Hydroid Krasis is the most powerful standalone threat since the days of The Scarab God and Hazoret the Fervent. But unlike those cards, which end the game quite quickly by either creating an overwhelming advantage on the battlefield or going straight for the opponent's life total, Hydroid Krasis encourages long, drawn-out games of battlecruiser Magic, with each player looking for progressively more powerful weapons to bring to the fight.
With Sultai Midrange serving as Public Enemy No. 1 for the Standard portion of last weekend's Team Constructed Open in Baltimore, the arms race was on, with Esper Control emerging as the most popular weapon to go over the top of Hydroid Krasis and friends. There were seven copies in Day 2, tied with Sultai Midrange for the most popular deck in the room. And while only one of those seven Sultai players found their way to the Top 8, four of the Esper pilots did.
But the race to the top eventually leaves cracks in the armor at the bottom, letting aggressive decks take advantage of increasingly inbred and clunky midrange lists while also rushing the control decks that are built to handle big, powerful threats rather than hordes of smaller ones. It was Azorius Aggro, in the hands of Jacob Hagen, taking home one of the three trophies last weekend, and that was no accident.
- 3 Adanto Vanguard
- 4 Benalish Marshal
- 4 Dauntless Bodyguard
- 2 Deputy of Detention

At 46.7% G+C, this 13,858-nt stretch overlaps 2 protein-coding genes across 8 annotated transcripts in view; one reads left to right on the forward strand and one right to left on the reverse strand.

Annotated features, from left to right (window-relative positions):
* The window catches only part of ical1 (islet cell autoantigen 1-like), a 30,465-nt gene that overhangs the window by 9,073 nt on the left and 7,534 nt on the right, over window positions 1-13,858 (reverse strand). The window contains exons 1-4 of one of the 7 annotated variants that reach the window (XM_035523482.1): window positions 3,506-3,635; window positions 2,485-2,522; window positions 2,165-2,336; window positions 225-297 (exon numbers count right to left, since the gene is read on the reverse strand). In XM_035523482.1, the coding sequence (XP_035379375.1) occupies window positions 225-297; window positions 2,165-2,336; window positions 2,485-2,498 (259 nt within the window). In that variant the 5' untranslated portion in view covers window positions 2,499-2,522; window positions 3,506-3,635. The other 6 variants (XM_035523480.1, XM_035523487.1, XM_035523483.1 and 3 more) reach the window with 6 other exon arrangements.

- 2 Hunted Witness
- 4 Skymarcher Aspirant
- 4 Snubhorn Sentry
- 1 Tithe Taker
- 4 Venerated Loxodon
The success of going under the current metagame is even more apparent when looking at the results of the Standard MCQ on Magic Online. A Bant Nexus deck took home the trophy, but it was a list clearly built with aggressive decks in mind, utilizing four copies of Revitalize in the maindeck to buy time and a creature package in the sideboard to dodge Negate and gain even more life so as to ensure that the game goes long and the powerful Wilderness Reclamation engine gets online or, failing that, the powerful creatures take over by themselves.
Looking further down the list of top-performing decks, we see a sea of aggressive blue decks, with four copies of Izzet Drakes in the Top 8 as well as one copy of Mono-Blue Aggro. The 21-point bracket in the tournament goes down to 24th place and contains three more copies of Mono-Blue and two more Drakes decks, though one plays green for Hydroid Krasis and Growth Spiral. There are a couple of Esper Control lists lurking in the 21-pointers as well, but the deck wasn't nearly as successful online as it was in paper.